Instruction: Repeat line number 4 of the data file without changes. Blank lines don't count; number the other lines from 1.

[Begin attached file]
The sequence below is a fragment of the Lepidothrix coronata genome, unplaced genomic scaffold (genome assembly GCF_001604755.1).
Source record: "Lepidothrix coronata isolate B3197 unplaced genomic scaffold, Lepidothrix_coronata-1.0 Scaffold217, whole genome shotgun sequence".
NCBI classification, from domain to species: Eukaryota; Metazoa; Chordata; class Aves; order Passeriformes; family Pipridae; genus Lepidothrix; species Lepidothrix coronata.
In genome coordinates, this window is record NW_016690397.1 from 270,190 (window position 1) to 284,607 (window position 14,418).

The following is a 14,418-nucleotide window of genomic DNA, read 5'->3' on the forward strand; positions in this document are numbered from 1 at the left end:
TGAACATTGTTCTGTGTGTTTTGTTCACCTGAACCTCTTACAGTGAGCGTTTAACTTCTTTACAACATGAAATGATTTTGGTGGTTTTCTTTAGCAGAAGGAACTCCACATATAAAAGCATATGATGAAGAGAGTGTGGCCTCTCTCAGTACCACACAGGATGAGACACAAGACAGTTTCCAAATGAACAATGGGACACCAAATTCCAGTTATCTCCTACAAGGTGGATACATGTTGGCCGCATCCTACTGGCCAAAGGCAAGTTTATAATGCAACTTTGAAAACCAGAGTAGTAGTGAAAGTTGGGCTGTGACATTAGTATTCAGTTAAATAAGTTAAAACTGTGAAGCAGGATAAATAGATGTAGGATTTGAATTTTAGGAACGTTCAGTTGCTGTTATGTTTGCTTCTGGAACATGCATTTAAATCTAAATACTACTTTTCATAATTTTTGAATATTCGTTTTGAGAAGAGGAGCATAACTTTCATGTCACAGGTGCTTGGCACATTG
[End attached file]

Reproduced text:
In genome coordinates, this window is record NW_016690397.1 from 270,190 (window position 1) to 284,607 (window position 14,418).